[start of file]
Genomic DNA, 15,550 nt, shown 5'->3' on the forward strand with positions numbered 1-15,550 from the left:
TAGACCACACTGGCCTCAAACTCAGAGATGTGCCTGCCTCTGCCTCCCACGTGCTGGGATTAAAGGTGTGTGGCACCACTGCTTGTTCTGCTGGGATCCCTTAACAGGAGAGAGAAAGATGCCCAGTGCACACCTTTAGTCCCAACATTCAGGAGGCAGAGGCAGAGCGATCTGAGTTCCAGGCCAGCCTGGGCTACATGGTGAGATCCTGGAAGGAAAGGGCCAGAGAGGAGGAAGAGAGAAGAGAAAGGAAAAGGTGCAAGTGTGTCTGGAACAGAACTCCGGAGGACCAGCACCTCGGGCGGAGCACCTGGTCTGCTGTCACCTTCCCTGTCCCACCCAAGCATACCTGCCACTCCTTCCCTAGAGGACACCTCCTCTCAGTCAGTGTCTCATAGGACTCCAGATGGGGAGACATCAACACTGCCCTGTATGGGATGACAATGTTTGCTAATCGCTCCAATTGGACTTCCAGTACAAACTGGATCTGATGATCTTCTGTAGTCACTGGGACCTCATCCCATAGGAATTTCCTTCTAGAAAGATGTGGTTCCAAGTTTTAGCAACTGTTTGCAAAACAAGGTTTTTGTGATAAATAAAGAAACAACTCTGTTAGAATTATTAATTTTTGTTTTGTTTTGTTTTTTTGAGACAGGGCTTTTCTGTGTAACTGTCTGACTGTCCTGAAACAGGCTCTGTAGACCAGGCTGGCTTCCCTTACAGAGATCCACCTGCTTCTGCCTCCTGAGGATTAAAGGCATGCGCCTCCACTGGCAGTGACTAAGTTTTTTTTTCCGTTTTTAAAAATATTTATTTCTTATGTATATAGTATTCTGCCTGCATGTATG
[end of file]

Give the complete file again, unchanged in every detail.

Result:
Genomic DNA, 15,550 nt, shown 5'->3' on the forward strand with positions numbered 1-15,550 from the left:
TAGACCACACTGGCCTCAAACTCAGAGATGTGCCTGCCTCTGCCTCCCACGTGCTGGGATTAAAGGTGTGTGGCACCACTGCTTGTTCTGCTGGGATCCCTTAACAGGAGAGAGAAAGATGCCCAGTGCACACCTTTAGTCCCAACATTCAGGAGGCAGAGGCAGAGCGATCTGAGTTCCAGGCCAGCCTGGGCTACATGGTGAGATCCTGGAAGGAAAGGGCCAGAGAGGAGGAAGAGAGAAGAGAAAGGAAAAGGTGCAAGTGTGTCTGGAACAGAACTCCGGAGGACCAGCACCTCGGGCGGAGCACCTGGTCTGCTGTCACCTTCCCTGTCCCACCCAAGCATACCTGCCACTCCTTCCCTAGAGGACACCTCCTCTCAGTCAGTGTCTCATAGGACTCCAGATGGGGAGACATCAACACTGCCCTGTATGGGATGACAATGTTTGCTAATCGCTCCAATTGGACTTCCAGTACAAACTGGATCTGATGATCTTCTGTAGTCACTGGGACCTCATCCCATAGGAATTTCCTTCTAGAAAGATGTGGTTCCAAGTTTTAGCAACTGTTTGCAAAACAAGGTTTTTGTGATAAATAAAGAAACAACTCTGTTAGAATTATTAATTTTTGTTTTGTTTTGTTTTTTTGAGACAGGGCTTTTCTGTGTAACTGTCTGACTGTCCTGAAACAGGCTCTGTAGACCAGGCTGGCTTCCCTTACAGAGATCCACCTGCTTCTGCCTCCTGAGGATTAAAGGCATGCGCCTCCACTGGCAGTGACTAAGTTTTTTTTTCCGTTTTTAAAAATATTTATTTCTTATGTATATAGTATTCTGCCTGCATGTATG